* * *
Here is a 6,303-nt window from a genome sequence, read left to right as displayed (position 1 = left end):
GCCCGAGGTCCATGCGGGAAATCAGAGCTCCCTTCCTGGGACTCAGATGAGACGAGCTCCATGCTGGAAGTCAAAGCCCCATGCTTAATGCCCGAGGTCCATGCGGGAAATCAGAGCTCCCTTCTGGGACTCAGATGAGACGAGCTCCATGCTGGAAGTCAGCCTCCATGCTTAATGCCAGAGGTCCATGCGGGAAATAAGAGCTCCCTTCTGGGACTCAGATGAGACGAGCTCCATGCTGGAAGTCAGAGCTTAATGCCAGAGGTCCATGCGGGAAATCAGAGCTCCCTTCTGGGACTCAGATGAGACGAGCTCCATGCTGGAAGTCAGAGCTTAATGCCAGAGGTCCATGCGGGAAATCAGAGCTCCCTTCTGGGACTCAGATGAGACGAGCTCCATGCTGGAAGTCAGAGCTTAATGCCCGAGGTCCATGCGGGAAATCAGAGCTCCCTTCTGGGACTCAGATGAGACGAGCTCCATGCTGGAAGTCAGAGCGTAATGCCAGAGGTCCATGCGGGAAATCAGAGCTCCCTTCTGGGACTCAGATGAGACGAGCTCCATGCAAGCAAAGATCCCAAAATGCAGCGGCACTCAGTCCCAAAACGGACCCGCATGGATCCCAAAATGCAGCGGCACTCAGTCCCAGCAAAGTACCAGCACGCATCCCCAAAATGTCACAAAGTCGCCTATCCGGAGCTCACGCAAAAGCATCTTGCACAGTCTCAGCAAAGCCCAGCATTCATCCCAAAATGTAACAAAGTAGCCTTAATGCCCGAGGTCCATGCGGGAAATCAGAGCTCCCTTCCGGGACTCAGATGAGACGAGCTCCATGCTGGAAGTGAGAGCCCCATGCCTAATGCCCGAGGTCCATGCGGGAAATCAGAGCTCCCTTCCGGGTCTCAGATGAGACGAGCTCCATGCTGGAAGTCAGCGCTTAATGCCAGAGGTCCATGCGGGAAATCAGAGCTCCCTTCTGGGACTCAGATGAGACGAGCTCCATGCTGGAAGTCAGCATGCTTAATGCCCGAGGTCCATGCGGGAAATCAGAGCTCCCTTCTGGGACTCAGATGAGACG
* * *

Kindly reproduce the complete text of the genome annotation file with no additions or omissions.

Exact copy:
Here is a 6,303-nt window from a genome sequence, read left to right as displayed (position 1 = left end):
GCCCGAGGTCCATGCGGGAAATCAGAGCTCCCTTCCTGGGACTCAGATGAGACGAGCTCCATGCTGGAAGTCAAAGCCCCATGCTTAATGCCCGAGGTCCATGCGGGAAATCAGAGCTCCCTTCTGGGACTCAGATGAGACGAGCTCCATGCTGGAAGTCAGCCTCCATGCTTAATGCCAGAGGTCCATGCGGGAAATAAGAGCTCCCTTCTGGGACTCAGATGAGACGAGCTCCATGCTGGAAGTCAGAGCTTAATGCCAGAGGTCCATGCGGGAAATCAGAGCTCCCTTCTGGGACTCAGATGAGACGAGCTCCATGCTGGAAGTCAGAGCTTAATGCCAGAGGTCCATGCGGGAAATCAGAGCTCCCTTCTGGGACTCAGATGAGACGAGCTCCATGCTGGAAGTCAGAGCTTAATGCCCGAGGTCCATGCGGGAAATCAGAGCTCCCTTCTGGGACTCAGATGAGACGAGCTCCATGCTGGAAGTCAGAGCGTAATGCCAGAGGTCCATGCGGGAAATCAGAGCTCCCTTCTGGGACTCAGATGAGACGAGCTCCATGCAAGCAAAGATCCCAAAATGCAGCGGCACTCAGTCCCAAAACGGACCCGCATGGATCCCAAAATGCAGCGGCACTCAGTCCCAGCAAAGTACCAGCACGCATCCCCAAAATGTCACAAAGTCGCCTATCCGGAGCTCACGCAAAAGCATCTTGCACAGTCTCAGCAAAGCCCAGCATTCATCCCAAAATGTAACAAAGTAGCCTTAATGCCCGAGGTCCATGCGGGAAATCAGAGCTCCCTTCCGGGACTCAGATGAGACGAGCTCCATGCTGGAAGTGAGAGCCCCATGCCTAATGCCCGAGGTCCATGCGGGAAATCAGAGCTCCCTTCCGGGTCTCAGATGAGACGAGCTCCATGCTGGAAGTCAGCGCTTAATGCCAGAGGTCCATGCGGGAAATCAGAGCTCCCTTCTGGGACTCAGATGAGACGAGCTCCATGCTGGAAGTCAGCATGCTTAATGCCCGAGGTCCATGCGGGAAATCAGAGCTCCCTTCTGGGACTCAGATGAGACG